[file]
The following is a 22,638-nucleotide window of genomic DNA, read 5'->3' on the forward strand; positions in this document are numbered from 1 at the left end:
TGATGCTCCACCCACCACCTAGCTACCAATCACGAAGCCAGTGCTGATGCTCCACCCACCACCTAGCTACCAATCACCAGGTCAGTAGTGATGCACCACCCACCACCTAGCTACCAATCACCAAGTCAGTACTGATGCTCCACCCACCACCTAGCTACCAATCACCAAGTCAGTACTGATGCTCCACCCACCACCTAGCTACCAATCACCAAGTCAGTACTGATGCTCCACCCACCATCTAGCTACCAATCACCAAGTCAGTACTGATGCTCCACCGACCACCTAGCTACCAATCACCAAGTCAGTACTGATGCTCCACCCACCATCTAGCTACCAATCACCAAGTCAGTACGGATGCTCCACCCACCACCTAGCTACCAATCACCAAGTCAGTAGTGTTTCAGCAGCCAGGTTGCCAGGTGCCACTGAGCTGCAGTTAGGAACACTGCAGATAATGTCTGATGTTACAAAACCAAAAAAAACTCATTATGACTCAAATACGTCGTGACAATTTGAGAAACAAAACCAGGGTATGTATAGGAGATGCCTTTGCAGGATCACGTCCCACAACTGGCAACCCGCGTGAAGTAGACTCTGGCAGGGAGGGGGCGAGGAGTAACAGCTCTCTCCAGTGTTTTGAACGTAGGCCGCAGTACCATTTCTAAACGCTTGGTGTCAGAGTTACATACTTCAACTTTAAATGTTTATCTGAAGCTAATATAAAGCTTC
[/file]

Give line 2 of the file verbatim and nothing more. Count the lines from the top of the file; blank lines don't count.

TGATGCTCCACCCACCACCTAGCTACCAATCACGAAGCCAGTGCTGATGCTCCACCCACCACCTAGCTACCAATCACCAGGTCAGTAGTGATGCACCACCCACCACCTAGCTACCAATCACCAAGTCAGTACTGATGCTCCACCCACCACCTAGCTACCAATCACCAAGTCAGTACTGATGCTCCACCCACCACCTAGCTACCAATCACCAAGTCAGTACTGATGCTCCACCCACCATCTAGCTACCAATCACCAAGTCAGTACTGATGCTCCACCGACCACCTAGCTACCAATCACCAAGTCAGTACTGATGCTCCACCCACCATCTAGCTACCAATCACCAAGTCAGTACGGATGCTCCACCCACCACCTAGCTACCAATCACCAAGTCAGTAGTGTTTCAGCAGCCAGGTTGCCAGGTGCCACTGAGCTGCAGTTAGGAACACTGCAGATAATGTCTGATGTTACAAAACCAAAAAAAACTCATTATGACTCAAATACGTCGTGACAATTTGAGAAACAAAACCAGGGTATGTATAGGAGATGCCTTTGCAGGATCACGTCCCACAACTGGCAACCCGCGTGAAGTAGACTCTGGCAGGGAGGGGGCGAGGAGTAACAGCTCTCTCCAGTGTTTTGAACGTAGGCCGCAGTACCATTTCTAAACGCTTGGTGTCAGAGTTACATACTTCAACTTTAAATGTTTATCTGAAGCTAATATAAAGCTTC